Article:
Red Bull, Ferrari, and Rookies: What We’re Watching in F1 Preseason Testing

New drivers, new team bosses, and plenty of new storylines to follow in the upcoming 2023 F1 season.

byJerry Perez|
F1 photo


It's Formula 1's opening day if we can mix IndyCar and F1 analogies. All 10 F1 teams gathered Thursday at the Bahrain International Circuit for three days of preseason testing, where they will get the chance to shakedown a race-prepped version of their 2023 contenders for the very first time. And while every season-opening test is important, this year it appears to be even more so, given all the changes that took place during the off-season. From drivers and team principals switching teams to new youngsters joining the global racing circus, the Formula 1 Class of 2023 possesses all the ingredients for a fantastic season.

With all on-track action already wrapped up for day one of testing, let's look at the main storylines to follow for the rest of the weekend.

Red Bull Topped the Charts, But Is Anyone Surprised?

Red Bull Team Principal Christian Horner hasn't passed up the chance to cry to the media about his 10% reduction in aero testing as a result of their 2021 budget cap infringement, but that hasn't slowed the bulls down. Reigning world champion Max Verstappen managed 71 laps (third highest) Thursday and set the fastest time of the day with a lap time of 1:32.959.

Unlike most teams, the crew from Milton Keynes did not switch drivers between the morning and afternoon sessions, instead giving Verstappen the entire day. It is believed that Sergio Perez will drive most, or all, of Friday, following a similar testing procedure that was mostly aero-heavy.

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Carlos Sainz followed in second place with a lap time of 1:33.253—0.294 seconds behind the Red Bull. Most surprisingly perhaps, it was the Williams of Alex Albon setting the third-fastest time of the day with a lap time of 1:33.671. Alfa Romeo's Zhou Guanyu and Mercedes' George Russell rounded up the top five with 1:33.723 and 1:34.174—0.764 and 1.215 seconds behind Verstappen, respectively.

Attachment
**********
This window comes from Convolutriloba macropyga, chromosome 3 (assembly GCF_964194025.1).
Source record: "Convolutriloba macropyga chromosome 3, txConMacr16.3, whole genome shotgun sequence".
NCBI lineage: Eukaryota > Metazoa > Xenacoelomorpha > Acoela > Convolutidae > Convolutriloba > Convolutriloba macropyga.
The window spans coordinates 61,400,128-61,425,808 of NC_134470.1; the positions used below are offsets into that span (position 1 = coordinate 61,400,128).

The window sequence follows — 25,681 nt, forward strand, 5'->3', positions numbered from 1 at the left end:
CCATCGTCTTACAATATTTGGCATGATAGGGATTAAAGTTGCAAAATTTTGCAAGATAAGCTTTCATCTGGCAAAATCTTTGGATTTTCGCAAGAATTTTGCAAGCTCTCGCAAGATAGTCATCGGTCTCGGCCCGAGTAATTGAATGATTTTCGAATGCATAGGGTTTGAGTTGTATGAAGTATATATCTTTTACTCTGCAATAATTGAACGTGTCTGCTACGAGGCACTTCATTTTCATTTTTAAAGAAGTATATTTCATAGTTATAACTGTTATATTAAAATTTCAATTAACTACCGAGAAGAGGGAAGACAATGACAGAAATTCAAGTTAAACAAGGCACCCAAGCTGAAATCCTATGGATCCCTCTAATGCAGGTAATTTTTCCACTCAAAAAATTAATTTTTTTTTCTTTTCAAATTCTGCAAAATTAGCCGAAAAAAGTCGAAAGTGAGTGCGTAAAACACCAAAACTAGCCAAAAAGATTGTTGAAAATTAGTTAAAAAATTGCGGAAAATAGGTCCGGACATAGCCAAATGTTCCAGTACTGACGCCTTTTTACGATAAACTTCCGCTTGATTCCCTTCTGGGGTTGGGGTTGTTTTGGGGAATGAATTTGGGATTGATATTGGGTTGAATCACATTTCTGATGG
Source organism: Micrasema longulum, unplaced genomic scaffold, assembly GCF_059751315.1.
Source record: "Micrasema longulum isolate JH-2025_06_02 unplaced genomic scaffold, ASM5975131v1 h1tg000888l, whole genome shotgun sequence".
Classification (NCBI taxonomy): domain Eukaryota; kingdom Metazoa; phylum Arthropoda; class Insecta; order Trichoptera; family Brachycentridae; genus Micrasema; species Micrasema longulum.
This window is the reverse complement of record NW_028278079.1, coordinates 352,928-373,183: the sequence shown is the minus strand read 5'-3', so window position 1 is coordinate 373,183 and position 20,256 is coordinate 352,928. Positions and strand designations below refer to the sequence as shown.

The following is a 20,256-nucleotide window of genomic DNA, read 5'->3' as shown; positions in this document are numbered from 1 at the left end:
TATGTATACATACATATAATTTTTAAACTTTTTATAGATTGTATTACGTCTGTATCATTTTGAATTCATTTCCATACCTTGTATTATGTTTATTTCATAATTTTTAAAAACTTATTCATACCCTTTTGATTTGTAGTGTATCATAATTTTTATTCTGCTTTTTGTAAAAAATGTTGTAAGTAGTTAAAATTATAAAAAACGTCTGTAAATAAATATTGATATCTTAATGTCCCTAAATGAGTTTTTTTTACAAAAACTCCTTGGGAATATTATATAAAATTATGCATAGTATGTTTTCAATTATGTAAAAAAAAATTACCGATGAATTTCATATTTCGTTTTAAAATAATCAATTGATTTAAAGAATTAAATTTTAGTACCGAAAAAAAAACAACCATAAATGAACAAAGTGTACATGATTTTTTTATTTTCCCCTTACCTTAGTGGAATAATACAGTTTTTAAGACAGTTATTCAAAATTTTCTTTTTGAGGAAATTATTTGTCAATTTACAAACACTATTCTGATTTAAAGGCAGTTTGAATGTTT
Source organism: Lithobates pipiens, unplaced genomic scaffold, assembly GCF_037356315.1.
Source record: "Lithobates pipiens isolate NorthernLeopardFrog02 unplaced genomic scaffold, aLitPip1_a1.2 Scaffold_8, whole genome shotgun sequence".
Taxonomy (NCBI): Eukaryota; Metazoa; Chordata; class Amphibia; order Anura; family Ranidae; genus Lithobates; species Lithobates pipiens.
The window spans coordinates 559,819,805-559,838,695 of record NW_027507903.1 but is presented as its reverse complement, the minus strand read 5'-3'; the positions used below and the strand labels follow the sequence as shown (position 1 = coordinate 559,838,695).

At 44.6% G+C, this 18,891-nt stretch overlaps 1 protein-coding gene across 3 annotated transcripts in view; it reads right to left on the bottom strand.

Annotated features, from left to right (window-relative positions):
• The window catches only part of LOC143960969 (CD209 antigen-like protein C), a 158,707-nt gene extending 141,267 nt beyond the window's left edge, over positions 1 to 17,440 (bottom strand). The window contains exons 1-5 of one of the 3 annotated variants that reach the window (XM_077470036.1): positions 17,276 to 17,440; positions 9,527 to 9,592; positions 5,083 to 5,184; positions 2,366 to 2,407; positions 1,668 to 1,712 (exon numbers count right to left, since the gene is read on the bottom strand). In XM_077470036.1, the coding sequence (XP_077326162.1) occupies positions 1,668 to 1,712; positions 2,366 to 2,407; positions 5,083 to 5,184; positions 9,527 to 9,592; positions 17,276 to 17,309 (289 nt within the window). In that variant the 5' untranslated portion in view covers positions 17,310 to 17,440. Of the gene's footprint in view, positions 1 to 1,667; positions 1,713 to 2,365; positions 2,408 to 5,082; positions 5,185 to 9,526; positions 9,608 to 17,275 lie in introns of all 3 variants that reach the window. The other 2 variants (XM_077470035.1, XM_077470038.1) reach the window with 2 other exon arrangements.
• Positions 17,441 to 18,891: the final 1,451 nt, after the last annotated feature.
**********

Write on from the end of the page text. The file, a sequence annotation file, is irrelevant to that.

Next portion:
It's worth noting that these lap times don't mean a thing yet, but is anyone surprised Red Bull's on top? Not me.

Aero, Aero, Aero

As it's the case at these tests, just about every team sent their cars out with one or multiple devices to help them learn and improve their aero performance. It's always entertaining to see the world's fastest single-seaters with bits of scaffolding attached to them or splashed with fluorescent flow visualization paint. All top teams spent several laps running aero rakes and flow-vis, with Red Bull, Mercedes, Ferrari, and McLaren making it a point that their new aero concepts must be validated before the start of the season.

Rookies, Sorta

It's somewhat unfair to call folks like Oscar Piastri, Felipe Drugovich, or Logan Sargeant "rookies" considering the ranks they must climb on their way to F1, but they are the least-experienced drivers at this weekend's test. McLaren's controversy-ridden Piastri and Aston Martin's Lance Stroll stand-in Drugovich both ventured out Thursday, with the youngsters setting 52 and 40 laps respectively.

Drugovich's first outing came to a premature end after his AMR23 suffered an electrical failure and ground to a halt within 10 minutes of hitting the track. This triggered the first red flag of the 2023 season and also marked Aston's first "retirement," something that it hopes won't happen too often this year. The Brazilian-Italian was able to rejoin later in the day and managed to clock in 40 laps.

Following Albon's 74 laps Thursday, Sargeant will be piloting the Williams FW44 on Friday, kicking off a new era for American racing drivers in F1.

New Names in New Places

The off-season was particularly hectic with folks jumping ship left and right. While most driver swaps are confirmed earlier in the year and most storylines are exhausted by the time the final grand prix rolls around, most staffing changes are done over the winter. And this year there were plenty of them.

The most important one is Fred Vasseur's departure from Alfa Romeo to run Ferrari. Say whatever you want to say about Mattia Binotto, but he got most of the job done during his presidency. I believe Vasseur will have to endure enormous pressure to exorcise the Scuderia's many cultural and logistical demons so it can produce a constructors' or drivers' championship once more.

In fact, he's wasting no time and the team confirmed Thursday that Ferrari's former strategy chief has been sacked from his position and sent back to Maranello. His replacement, Ravin Jain, is an Oxford University graduate with a degree in physics and a master’s degree in mathematical and theoretical physics. Hopefully, he can use all of that to bring Ferrari back to championship-winning shape.

Andreas Seidle is now running things at Alfa Romeo after departing McLaren a few months back. His replacement at the Papaya Orange squad is Andreas Stella (yes, McLaren traded an Andrea for an Andreas), while former Mercedes strategy director James Vowles will be running point at Williams F1 after Jost Capito's departure over the winter.

It'll be interesting to see how days two and three of the preseason test develop, especially as folks warm up to their new cars and the likes of Lewis Hamilton get the opportunity to sample their new racers. Stay tuned.

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